2

I have two related questions in a Linux environment.

I am confused when to use backward-slash \ and combining with asterisk "*". When I try to run Unzip *.zip the command fails until I escape it. Why is it so?

developer@tz:~/f$ bash -version
GNU bash, version 4.3.48(1)-release (x86_64-pc-linux-gnu)
Copyright (C) 2013 Free Software Foundation, Inc.
License GPLv3+: GNU GPL version 3 or later 
developer@tz:~/f$ unzip *.zip
Archive:  abstract.zip
caution: filename not matched:  date-function.zip
developer@tz:~/f$ unzip \*.zip
Archive:  abstract.zip
  inflating: abstract.xsl            

Archive:  date-function.zip
warning [date-function.zip]:  zipfile is empty

1 archive was successfully processed.
1 archive had warnings but no fatal errors.
developer@tz:~/f$ ls *.zip
abstract.zip  date-function.zip
developer@tz:~/f$ ls \*.zip
ls: cannot access '*.zip': No such file or directory

On the similar issue regarding one-liner functions.

Suppose I have zip files: foo.zip and bar.zip in same directory and I need to extract both; when I do:

ls *.zip | xargs -IZIP  basename -s .zip ZIP

the above commands will list: foo and bar on konsole, but when I run:

ls *.zip | xargs -IZIP unzip ZIP -d $( basename -s .zip ZIP )

it fails to run because when I pass the results of base, it does NOT get a value, hence it fails.

  1. When do I use "\" or "*" or combine both when invoking konsole commands?
  2. How can I extract the zip file to a directory with its own name?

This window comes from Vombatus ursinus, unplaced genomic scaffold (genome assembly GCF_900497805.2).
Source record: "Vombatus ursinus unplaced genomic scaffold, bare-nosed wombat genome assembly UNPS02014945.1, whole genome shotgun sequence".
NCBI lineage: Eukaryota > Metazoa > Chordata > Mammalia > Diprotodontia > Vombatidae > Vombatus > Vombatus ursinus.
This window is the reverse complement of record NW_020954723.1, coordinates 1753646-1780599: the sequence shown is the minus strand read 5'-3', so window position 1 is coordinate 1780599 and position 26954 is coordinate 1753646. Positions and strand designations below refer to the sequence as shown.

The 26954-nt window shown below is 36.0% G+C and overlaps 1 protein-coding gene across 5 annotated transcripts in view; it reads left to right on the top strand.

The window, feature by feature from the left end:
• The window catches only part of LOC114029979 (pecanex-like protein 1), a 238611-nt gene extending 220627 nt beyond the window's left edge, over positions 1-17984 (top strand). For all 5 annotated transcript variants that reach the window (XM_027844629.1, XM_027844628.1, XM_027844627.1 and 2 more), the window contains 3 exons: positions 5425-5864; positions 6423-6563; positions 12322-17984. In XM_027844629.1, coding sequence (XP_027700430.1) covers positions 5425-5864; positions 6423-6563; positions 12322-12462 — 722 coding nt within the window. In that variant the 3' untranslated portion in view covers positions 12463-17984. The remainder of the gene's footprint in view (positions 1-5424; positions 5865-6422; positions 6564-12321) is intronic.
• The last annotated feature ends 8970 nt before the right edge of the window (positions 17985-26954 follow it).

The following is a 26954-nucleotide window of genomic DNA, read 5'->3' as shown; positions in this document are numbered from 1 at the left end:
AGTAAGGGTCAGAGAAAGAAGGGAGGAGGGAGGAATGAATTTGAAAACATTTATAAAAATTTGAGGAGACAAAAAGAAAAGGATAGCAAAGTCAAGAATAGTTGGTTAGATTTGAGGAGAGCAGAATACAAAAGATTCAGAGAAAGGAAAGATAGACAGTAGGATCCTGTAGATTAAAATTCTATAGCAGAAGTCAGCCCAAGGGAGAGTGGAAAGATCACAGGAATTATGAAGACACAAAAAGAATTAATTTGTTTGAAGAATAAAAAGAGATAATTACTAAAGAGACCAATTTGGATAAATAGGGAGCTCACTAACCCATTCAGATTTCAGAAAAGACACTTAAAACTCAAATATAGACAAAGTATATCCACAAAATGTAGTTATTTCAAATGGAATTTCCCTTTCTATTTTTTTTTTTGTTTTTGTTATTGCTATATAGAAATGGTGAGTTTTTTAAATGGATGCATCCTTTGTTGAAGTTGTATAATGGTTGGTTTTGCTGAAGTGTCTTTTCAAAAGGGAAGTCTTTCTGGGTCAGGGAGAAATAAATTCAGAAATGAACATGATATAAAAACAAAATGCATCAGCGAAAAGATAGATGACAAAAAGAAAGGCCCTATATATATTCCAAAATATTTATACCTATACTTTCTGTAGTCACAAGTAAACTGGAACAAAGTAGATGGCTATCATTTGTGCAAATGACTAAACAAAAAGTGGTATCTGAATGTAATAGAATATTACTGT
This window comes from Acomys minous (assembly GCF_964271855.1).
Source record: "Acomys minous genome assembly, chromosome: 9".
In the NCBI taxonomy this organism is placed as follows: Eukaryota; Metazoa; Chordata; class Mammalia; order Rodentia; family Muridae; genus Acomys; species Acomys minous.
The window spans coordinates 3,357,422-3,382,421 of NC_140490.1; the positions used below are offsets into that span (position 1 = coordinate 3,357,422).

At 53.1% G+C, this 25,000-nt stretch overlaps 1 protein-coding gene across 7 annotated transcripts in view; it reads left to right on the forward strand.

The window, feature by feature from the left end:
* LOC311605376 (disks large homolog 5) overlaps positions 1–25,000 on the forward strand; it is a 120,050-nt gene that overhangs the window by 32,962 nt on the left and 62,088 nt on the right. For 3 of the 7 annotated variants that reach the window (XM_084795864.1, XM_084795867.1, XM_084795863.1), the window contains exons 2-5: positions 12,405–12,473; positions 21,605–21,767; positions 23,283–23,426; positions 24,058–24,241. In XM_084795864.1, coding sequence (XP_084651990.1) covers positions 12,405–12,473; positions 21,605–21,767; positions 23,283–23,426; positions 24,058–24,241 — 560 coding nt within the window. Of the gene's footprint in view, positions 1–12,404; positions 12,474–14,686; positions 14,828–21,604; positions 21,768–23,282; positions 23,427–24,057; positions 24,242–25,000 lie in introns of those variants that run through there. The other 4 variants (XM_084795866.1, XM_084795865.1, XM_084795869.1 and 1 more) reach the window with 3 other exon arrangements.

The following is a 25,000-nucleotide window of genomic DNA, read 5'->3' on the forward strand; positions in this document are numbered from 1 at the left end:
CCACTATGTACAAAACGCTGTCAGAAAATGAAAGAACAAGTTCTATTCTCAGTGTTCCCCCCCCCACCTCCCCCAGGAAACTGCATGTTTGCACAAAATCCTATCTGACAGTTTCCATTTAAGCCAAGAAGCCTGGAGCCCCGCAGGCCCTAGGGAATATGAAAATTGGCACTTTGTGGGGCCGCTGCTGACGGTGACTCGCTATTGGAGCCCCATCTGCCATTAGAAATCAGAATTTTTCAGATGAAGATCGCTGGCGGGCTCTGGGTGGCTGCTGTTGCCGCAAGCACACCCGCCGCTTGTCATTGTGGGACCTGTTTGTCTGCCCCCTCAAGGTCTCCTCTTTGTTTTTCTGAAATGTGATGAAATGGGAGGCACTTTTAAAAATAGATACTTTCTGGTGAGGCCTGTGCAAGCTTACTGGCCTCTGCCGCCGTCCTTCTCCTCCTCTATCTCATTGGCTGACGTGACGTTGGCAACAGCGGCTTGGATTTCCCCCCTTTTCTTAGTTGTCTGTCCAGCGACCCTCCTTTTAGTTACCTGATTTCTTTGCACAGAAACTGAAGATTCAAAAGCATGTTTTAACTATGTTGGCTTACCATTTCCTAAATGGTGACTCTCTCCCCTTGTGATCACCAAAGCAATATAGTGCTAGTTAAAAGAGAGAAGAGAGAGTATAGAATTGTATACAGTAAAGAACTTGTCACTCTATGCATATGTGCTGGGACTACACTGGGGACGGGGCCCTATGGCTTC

• 1
    Notes: 1) It isn't a good idea to parse the output of ls. 2) On my system, unzip(1) contains a great deal of information under the "Examples" heading. Perhaps the same is true of yours? – Fox Jul 3 '17 at 9:08
4

The usage of unzip in particular may lead to some confusion. It can be called as

$ unzip x.zip file-1 file-2 file-3

where file-1 and the like are files contained within x.zip. For the remainder of this answer, I will be assuming the current directory contains two .zip files: x.zip and y.zip.

When the shell performs a glob expansion (wildcards such as * or ?), each matching file becomes a separate argument. So

$ unzip *.zip

turns into

$ unzip x.zip y.zip

Remember, this syntax means "extract the file y.zip from the archive x.zip". In order to allow multiple archives, unzip will also process wildcards. If you want to let unzip handle the wildcards instead of the shell, you have to either quote or escape them:

$ unzip \*.zip

or

$ unzip '*.zip'
  • Thanks for your comments.. You brought some light and helped me dig better..!! – Noel Alex Makumuli Jul 7 '17 at 3:45

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